Good article. He seems to be a man of fairly ordinary means who chooses to live in an interesting way . . . sort of an artist in his own right, over and above his music, much unlike the stereotypical guy with two Porsches, methinks
There's a working dance-band musician in the modern era who can afford seven vintage cars? That's the most astounding part of the story.
The humblest citizen in all the land, when clad in the armor of a righteous cause, is stronger than all the hosts of error. -- William Jennings Bryan
I didn't read the article all that carefully, but as I recall there was no mention of children. Also, I got the impression that he lived in a cheap flat in Brooklyn (I have to admit that I don't really know all that much about Brooklyn). So he has a certain amount of income to spend on toys, although perhaps not necessarily all that much. IIRC, his daily driver is a 66 Plymouth Fury, which lacks only a turret-mounted gun on the roof and has very little else going for it (I remember when these were new!). It's not like he has a Packard, a Pierce Arrow, and a Speed-Six Bentley, and lives in a grand Art Deco place in NYC. My guess is that many of the older people who post here could easily afford his collection of vintage items, rather than only the very rich among us. But it's just a guess, of course. By the way, Mr. Stratford and Ms. Maine, I enjoy your contributions to the forum very much.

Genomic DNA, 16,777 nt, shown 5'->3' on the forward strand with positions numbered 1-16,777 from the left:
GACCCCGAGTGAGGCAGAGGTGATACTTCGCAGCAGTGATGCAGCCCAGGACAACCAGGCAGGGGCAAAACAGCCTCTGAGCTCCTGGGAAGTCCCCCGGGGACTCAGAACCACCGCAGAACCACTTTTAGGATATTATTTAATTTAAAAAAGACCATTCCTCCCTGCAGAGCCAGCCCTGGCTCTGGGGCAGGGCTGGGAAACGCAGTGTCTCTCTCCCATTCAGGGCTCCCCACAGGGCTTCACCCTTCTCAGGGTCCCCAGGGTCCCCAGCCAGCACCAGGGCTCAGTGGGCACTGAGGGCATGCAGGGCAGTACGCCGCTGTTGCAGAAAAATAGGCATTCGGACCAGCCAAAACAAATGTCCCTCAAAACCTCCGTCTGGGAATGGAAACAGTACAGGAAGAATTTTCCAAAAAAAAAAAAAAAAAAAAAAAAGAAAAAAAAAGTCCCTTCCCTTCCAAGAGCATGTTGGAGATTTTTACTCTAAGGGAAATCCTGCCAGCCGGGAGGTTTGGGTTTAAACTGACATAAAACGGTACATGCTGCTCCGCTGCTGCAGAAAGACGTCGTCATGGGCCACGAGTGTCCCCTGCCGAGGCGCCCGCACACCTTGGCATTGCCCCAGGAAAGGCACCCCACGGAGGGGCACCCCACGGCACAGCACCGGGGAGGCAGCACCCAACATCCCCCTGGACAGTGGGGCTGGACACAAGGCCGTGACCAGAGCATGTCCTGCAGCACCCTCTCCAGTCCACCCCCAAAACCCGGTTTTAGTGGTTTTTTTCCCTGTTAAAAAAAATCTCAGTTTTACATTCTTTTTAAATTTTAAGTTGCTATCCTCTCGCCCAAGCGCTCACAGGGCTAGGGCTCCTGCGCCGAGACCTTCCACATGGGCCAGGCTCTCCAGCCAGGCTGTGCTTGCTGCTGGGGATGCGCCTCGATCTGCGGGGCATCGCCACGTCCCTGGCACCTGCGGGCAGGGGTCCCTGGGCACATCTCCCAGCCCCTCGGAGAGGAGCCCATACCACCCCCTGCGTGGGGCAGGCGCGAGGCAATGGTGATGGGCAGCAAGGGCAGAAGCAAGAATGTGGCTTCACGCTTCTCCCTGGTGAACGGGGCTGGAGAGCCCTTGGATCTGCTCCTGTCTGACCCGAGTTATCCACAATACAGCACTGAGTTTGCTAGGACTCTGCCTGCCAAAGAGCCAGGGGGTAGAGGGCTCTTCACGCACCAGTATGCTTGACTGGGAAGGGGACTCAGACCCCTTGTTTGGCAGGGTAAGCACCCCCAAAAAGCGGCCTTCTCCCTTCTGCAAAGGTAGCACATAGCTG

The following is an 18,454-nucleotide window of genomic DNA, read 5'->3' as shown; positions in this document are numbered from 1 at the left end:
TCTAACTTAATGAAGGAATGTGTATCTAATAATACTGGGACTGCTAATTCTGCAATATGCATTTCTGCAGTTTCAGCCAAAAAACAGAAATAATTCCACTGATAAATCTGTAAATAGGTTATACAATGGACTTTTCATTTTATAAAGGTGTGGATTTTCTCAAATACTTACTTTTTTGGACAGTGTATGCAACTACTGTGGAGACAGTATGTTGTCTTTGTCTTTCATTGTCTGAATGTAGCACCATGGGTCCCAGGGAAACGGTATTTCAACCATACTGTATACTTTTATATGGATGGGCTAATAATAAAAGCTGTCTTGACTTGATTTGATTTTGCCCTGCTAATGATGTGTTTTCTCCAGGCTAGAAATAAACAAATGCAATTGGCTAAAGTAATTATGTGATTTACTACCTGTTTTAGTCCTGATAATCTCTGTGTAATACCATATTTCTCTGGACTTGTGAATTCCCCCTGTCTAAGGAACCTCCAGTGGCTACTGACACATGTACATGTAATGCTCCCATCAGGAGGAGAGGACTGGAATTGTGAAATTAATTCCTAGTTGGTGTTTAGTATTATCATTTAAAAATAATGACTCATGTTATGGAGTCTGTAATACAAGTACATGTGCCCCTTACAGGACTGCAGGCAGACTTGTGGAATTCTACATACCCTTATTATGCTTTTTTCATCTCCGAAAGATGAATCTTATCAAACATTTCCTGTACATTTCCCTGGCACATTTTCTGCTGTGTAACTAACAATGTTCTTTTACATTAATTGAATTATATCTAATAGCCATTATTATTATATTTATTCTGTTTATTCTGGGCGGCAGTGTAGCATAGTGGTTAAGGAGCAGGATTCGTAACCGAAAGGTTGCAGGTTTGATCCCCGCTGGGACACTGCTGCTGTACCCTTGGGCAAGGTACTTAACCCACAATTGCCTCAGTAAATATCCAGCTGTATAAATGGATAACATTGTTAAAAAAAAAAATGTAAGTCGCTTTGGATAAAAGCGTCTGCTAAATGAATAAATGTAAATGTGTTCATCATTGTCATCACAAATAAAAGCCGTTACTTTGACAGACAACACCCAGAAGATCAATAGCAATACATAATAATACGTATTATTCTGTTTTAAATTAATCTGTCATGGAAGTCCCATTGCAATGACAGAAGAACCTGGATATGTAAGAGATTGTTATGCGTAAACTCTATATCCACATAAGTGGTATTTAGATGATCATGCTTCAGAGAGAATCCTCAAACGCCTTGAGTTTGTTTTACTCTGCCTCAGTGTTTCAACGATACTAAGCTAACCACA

Best regards -- Angus
If in doubt - overdress.
As for whether I would live the same, I can honestly say no I do not think that I would - his behaviour sounds like that of a lottery winner overloaded with the potential to buy... Would I like to drive a vintage car and bedeck my house in vintage style? Certainly, but not as some kind of status symbol reminiscent of the behaviour that was more to do with the losing of old ways as keeping them. To me it isnt about buying expensive old things, its about owning and looking after old things that speak of older ways, whilst he reminds me of the "bright young thing" upperclass generation who frittered their parents wealth in (sorry to use the phrase again) conspicuous consumption.
It would have been nice to see instead an article about someone who loves the totality of older ways, rather than someone playing dressup in their grandfathers clothes.
Last edited by William Stratford; 06-15-2012 at 05:37 AM. Reason: clarification
Last edited by V.C. Brunswick; 06-15-2012 at 05:38 AM.
"I'm playing all the right notes but not necessarily in the right order." ...Eric Morecambe, OBE